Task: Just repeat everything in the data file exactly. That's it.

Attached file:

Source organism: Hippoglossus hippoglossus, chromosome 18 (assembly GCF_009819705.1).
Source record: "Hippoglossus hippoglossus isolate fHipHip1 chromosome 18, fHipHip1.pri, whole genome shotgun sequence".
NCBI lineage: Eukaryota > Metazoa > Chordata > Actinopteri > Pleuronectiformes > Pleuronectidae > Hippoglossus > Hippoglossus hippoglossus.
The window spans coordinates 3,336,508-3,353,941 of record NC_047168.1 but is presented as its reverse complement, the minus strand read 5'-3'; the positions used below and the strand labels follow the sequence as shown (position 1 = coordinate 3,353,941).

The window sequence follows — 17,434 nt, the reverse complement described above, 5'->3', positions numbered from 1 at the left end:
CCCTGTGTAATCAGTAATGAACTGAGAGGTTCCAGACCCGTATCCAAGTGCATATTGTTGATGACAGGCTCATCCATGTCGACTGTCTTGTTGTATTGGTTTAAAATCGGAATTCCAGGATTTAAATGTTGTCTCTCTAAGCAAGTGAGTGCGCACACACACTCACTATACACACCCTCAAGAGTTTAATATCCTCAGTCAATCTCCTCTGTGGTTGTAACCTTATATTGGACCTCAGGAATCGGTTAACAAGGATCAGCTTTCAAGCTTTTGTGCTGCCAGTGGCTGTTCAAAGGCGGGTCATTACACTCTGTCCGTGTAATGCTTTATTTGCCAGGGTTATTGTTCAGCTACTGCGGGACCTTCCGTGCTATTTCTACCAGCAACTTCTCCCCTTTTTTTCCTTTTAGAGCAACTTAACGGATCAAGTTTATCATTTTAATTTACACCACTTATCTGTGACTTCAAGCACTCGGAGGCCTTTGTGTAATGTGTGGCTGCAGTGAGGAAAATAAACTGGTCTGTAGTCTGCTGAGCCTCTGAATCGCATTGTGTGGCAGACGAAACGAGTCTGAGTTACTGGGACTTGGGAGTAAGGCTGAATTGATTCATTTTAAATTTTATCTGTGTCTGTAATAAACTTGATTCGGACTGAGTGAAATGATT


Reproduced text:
Source organism: Hippoglossus hippoglossus, chromosome 18 (assembly GCF_009819705.1).
Source record: "Hippoglossus hippoglossus isolate fHipHip1 chromosome 18, fHipHip1.pri, whole genome shotgun sequence".
NCBI lineage: Eukaryota > Metazoa > Chordata > Actinopteri > Pleuronectiformes > Pleuronectidae > Hippoglossus > Hippoglossus hippoglossus.
The window spans coordinates 3,336,508-3,353,941 of record NC_047168.1 but is presented as its reverse complement, the minus strand read 5'-3'; the positions used below and the strand labels follow the sequence as shown (position 1 = coordinate 3,353,941).

The window sequence follows — 17,434 nt, the reverse complement described above, 5'->3', positions numbered from 1 at the left end:
CCCTGTGTAATCAGTAATGAACTGAGAGGTTCCAGACCCGTATCCAAGTGCATATTGTTGATGACAGGCTCATCCATGTCGACTGTCTTGTTGTATTGGTTTAAAATCGGAATTCCAGGATTTAAATGTTGTCTCTCTAAGCAAGTGAGTGCGCACACACACTCACTATACACACCCTCAAGAGTTTAATATCCTCAGTCAATCTCCTCTGTGGTTGTAACCTTATATTGGACCTCAGGAATCGGTTAACAAGGATCAGCTTTCAAGCTTTTGTGCTGCCAGTGGCTGTTCAAAGGCGGGTCATTACACTCTGTCCGTGTAATGCTTTATTTGCCAGGGTTATTGTTCAGCTACTGCGGGACCTTCCGTGCTATTTCTACCAGCAACTTCTCCCCTTTTTTTCCTTTTAGAGCAACTTAACGGATCAAGTTTATCATTTTAATTTACACCACTTATCTGTGACTTCAAGCACTCGGAGGCCTTTGTGTAATGTGTGGCTGCAGTGAGGAAAATAAACTGGTCTGTAGTCTGCTGAGCCTCTGAATCGCATTGTGTGGCAGACGAAACGAGTCTGAGTTACTGGGACTTGGGAGTAAGGCTGAATTGATTCATTTTAAATTTTATCTGTGTCTGTAATAAACTTGATTCGGACTGAGTGAAATGATT